The Boost.Asio library is intended for programmers using C++ for systems
programming, where access to operating system functionality such as networking
is often required. In particular, Boost.Asio attempts to address the following
Portability. The library should support,
and provide consistent behaviour across, a range of commonly used operating
Scalability. The library should allow,
and indeed encourage, the development of network applications that scale
to hundreds or thousands of concurrent connections. The library implementation
for each operating system should use the mechanism that best enables this
Efficiency. The library should support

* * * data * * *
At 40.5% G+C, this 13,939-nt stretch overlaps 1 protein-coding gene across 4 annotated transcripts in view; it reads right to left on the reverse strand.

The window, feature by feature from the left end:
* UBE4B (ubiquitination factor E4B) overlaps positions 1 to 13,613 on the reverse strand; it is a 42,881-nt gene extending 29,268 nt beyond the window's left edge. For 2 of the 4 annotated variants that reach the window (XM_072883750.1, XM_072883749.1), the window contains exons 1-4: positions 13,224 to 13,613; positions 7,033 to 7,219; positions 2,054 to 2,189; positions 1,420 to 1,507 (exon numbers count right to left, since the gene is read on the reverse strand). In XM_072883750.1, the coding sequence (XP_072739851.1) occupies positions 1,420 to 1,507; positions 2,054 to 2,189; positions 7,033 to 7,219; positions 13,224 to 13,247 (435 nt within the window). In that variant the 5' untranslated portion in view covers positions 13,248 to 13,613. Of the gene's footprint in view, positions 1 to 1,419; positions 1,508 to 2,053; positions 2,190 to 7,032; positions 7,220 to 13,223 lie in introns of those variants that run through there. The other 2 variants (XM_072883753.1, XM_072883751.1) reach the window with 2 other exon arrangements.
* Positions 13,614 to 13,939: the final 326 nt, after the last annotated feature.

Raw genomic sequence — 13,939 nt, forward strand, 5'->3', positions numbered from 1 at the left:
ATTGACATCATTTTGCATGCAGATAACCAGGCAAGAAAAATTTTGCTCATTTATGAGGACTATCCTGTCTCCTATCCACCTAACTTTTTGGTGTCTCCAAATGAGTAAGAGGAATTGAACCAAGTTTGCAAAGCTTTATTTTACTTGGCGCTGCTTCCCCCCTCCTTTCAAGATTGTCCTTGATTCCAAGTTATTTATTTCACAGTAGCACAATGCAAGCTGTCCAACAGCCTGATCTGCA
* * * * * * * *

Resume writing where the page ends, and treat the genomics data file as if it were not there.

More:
techniques such as scatter-gather I/O, and allow protocol implementations
that minimise data copying.
Model Berkeley sockets. The Berkeley sockets
API is widely implemented and understood, as well as being covered in much
literature. Other programming languages often use a similar interface for
Ease of use. Lower the entry barrier for
new users by taking a toolkit, rather than framework, approach. That is,
try to minimise the up-front investment in time to just learning a few
basic rules and guidelines. After that, a library user should only need
to understand the specific functions that are being used.
Basis for further abstraction. The library
should permit the development of other libraries that provide higher levels
of abstraction. For example, implementations of commonly used protocols
such as HTTP.
Although the current incarnation of Boost.Asio focuses primarily on networking,
its concepts of asynchronous I/O can be extended to include other operating
system resources such as files.